My time is split between the Erie County Forensic Mental Health Service (ECFMH) and the Erie County Medical Center (ECMC). At ECFMH I conduct Article 730 competency evaluations for the courts, along with other requested evaluations from the criminal justice system. I complete clinical rounds on the Constant Observation units (suicide watch) at the Erie County Holding Center (ECHC). At ECHC I oversee a Residential Treatment Unit for inmates who have a serious mental illness and may benefit from a higher level of care. Working within a treatment team consisting of mental health staff, a psychiatrist, a nurse practitioner, a psychologist, and students, staff provide weekly individual counseling, weekly groups, and comprehensive psychiatric care. We conduct psychological assessment with inmates and track clinical outcomes over time. Further, we conduct research from this information on an ongoing basis. I also help to supervise graduate and undergraduate level students. At ECMC I am the Unit Chief of a new, specialized psychiatric inpatient unit--Transitions--for individuals at imminent risk for aggression or recently became aggressive primary to a mental illness. A interdisciplinary team of licensed mental health counselors, nursing, a clinical manager, a psychiatrist, an occupational therapist, and a psychologist work to stabilize patients and prevent incidents of aggression. I provide oversight of clinical programming (individual and group psychotherapy) and assessment activities. In the future we will provide all patients with assessment and track outcomes over time. This unit will also be a training unit for students and will conduct research. My other clinical and evaluation interests include sex offender treatment and risk assessment, work with individuals who have serious mental illness, particularly Schizophrenia, and mood disorders. When I primarily conducted psychotherapy in the past I specialized in working with individuals who had depression and anxiety disorders. I have also specialized in working with domestic violence, both victims and offenders throughout my career. My research interests are varied, but include aggression, violence, well-being, positive psychology topics, countertransference management, sex offender work, therapist effects, and mood disorders.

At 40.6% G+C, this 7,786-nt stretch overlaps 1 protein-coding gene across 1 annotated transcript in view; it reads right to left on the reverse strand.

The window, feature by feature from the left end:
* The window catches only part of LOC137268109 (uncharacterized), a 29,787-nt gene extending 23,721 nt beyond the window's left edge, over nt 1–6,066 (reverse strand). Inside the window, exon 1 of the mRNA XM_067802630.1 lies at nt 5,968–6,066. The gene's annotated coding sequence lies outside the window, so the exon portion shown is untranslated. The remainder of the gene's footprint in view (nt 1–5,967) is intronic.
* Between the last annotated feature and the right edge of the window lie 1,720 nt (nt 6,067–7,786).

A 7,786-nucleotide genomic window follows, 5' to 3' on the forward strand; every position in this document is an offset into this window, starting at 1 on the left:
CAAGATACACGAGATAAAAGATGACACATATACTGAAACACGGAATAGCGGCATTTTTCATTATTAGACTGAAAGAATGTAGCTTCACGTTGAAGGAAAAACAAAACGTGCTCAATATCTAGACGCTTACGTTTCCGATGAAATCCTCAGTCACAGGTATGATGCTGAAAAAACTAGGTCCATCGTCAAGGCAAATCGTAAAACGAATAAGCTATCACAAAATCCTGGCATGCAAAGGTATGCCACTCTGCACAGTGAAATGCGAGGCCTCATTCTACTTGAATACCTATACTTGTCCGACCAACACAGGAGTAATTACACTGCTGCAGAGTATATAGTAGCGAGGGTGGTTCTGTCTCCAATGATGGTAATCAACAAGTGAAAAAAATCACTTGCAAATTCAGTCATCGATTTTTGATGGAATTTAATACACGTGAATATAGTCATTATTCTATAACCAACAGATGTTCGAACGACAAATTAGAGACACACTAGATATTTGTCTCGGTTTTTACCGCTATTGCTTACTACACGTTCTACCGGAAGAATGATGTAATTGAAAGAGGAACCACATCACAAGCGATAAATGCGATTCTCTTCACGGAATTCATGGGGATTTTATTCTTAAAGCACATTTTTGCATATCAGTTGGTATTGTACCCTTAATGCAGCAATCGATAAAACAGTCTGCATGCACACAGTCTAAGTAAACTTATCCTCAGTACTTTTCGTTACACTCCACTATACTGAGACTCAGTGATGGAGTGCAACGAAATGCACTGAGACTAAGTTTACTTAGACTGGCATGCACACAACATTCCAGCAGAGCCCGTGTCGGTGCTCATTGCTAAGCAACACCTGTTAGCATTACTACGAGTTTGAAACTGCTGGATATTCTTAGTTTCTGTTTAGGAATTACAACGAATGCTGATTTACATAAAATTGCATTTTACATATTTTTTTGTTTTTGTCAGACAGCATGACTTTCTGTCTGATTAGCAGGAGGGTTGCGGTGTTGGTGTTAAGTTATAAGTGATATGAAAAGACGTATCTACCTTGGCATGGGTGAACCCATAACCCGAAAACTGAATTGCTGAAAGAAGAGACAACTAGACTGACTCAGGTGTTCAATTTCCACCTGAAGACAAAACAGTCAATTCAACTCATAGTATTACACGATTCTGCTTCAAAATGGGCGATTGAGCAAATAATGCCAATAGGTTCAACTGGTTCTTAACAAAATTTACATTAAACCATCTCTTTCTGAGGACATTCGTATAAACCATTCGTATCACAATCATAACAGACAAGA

Child and Adolescent Psychiatry; Forensic Psychiatry; Psychiatry
Dr. Martin completed his undergraduate education at Canisius College. He completed a joint program through the SUNY at Buffalo where he obtained a medical degree and a Master in Public Health. He continued at the SUNY at Buffalo where he completed his General Psychiatry residency while simultaneously participating in the American Psychiatric Association’s Public Psychiatry Fellowship. He subsequently completed fellowships in Child and Adolescent Psychiatry and Forensic Psychiatry through the University of Rochester. Dr. Martin is board-certified in General, Child and Adolescent, and Forensic Psychiatry. Dr. Martin is currently a SUNY at Buffalo faculty member in the Department of Psychiatry. He works in a variety of settings dealing with the intersection of psychiatry and the law. He provides treatment and conducts court-ordered evaluations in both the adult and youth correctional systems. He also participates in community-based organizations focusing on youth that have complex systems-of-care needs. Dr. Martin participates in the supervision and teaching of medical students, residents and fellows.